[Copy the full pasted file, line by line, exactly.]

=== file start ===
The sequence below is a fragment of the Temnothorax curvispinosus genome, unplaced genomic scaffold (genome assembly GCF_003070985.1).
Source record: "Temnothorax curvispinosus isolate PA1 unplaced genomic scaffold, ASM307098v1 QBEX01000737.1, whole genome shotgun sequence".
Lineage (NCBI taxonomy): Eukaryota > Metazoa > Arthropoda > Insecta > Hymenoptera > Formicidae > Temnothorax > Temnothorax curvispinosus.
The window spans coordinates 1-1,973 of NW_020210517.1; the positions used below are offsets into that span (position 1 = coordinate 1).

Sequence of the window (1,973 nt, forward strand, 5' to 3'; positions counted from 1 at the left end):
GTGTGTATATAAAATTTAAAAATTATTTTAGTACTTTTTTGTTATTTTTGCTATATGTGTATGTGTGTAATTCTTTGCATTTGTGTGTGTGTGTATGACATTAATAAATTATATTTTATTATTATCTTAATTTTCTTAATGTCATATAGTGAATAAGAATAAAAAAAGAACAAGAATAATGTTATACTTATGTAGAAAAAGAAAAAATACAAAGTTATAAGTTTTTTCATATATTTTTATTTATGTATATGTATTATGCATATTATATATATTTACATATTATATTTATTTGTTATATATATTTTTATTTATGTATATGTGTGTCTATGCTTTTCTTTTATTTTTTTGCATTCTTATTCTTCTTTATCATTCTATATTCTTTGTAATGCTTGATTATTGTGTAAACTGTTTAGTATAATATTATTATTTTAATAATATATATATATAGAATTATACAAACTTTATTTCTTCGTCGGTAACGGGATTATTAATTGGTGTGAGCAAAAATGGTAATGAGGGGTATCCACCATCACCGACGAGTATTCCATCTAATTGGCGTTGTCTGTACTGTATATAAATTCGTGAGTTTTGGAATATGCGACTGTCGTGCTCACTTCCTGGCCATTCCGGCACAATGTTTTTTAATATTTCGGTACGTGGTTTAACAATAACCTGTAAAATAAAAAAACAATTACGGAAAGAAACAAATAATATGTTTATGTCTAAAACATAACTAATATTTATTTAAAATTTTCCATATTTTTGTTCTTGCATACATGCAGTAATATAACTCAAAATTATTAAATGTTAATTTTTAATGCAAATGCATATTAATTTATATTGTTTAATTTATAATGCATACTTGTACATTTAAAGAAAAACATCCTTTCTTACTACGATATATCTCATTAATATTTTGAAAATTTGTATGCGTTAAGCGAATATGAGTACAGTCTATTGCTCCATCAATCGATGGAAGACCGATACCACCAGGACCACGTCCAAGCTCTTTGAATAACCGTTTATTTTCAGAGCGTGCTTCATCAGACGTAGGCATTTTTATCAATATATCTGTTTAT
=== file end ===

The sequence below is a fragment of the Temnothorax curvispinosus genome, unplaced genomic scaffold (genome assembly GCF_003070985.1).
Source record: "Temnothorax curvispinosus isolate PA1 unplaced genomic scaffold, ASM307098v1 QBEX01000737.1, whole genome shotgun sequence".
Lineage (NCBI taxonomy): Eukaryota > Metazoa > Arthropoda > Insecta > Hymenoptera > Formicidae > Temnothorax > Temnothorax curvispinosus.
The window spans coordinates 1-1,973 of NW_020210517.1; the positions used below are offsets into that span (position 1 = coordinate 1).

Sequence of the window (1,973 nt, forward strand, 5' to 3'; positions counted from 1 at the left end):
GTGTGTATATAAAATTTAAAAATTATTTTAGTACTTTTTTGTTATTTTTGCTATATGTGTATGTGTGTAATTCTTTGCATTTGTGTGTGTGTGTATGACATTAATAAATTATATTTTATTATTATCTTAATTTTCTTAATGTCATATAGTGAATAAGAATAAAAAAAGAACAAGAATAATGTTATACTTATGTAGAAAAAGAAAAAATACAAAGTTATAAGTTTTTTCATATATTTTTATTTATGTATATGTATTATGCATATTATATATATTTACATATTATATTTATTTGTTATATATATTTTTATTTATGTATATGTGTGTCTATGCTTTTCTTTTATTTTTTTGCATTCTTATTCTTCTTTATCATTCTATATTCTTTGTAATGCTTGATTATTGTGTAAACTGTTTAGTATAATATTATTATTTTAATAATATATATATATAGAATTATACAAACTTTATTTCTTCGTCGGTAACGGGATTATTAATTGGTGTGAGCAAAAATGGTAATGAGGGGTATCCACCATCACCGACGAGTATTCCATCTAATTGGCGTTGTCTGTACTGTATATAAATTCGTGAGTTTTGGAATATGCGACTGTCGTGCTCACTTCCTGGCCATTCCGGCACAATGTTTTTTAATATTTCGGTACGTGGTTTAACAATAACCTGTAAAATAAAAAAACAATTACGGAAAGAAACAAATAATATGTTTATGTCTAAAACATAACTAATATTTATTTAAAATTTTCCATATTTTTGTTCTTGCATACATGCAGTAATATAACTCAAAATTATTAAATGTTAATTTTTAATGCAAATGCATATTAATTTATATTGTTTAATTTATAATGCATACTTGTACATTTAAAGAAAAACATCCTTTCTTACTACGATATATCTCATTAATATTTTGAAAATTTGTATGCGTTAAGCGAATATGAGTACAGTCTATTGCTCCATCAATCGATGGAAGACCGATACCACCAGGACCACGTCCAAGCTCTTTGAATAACCGTTTATTTTCAGAGCGTGCTTCATCAGACGTAGGCATTTTTATCAATATATCTGTTTAT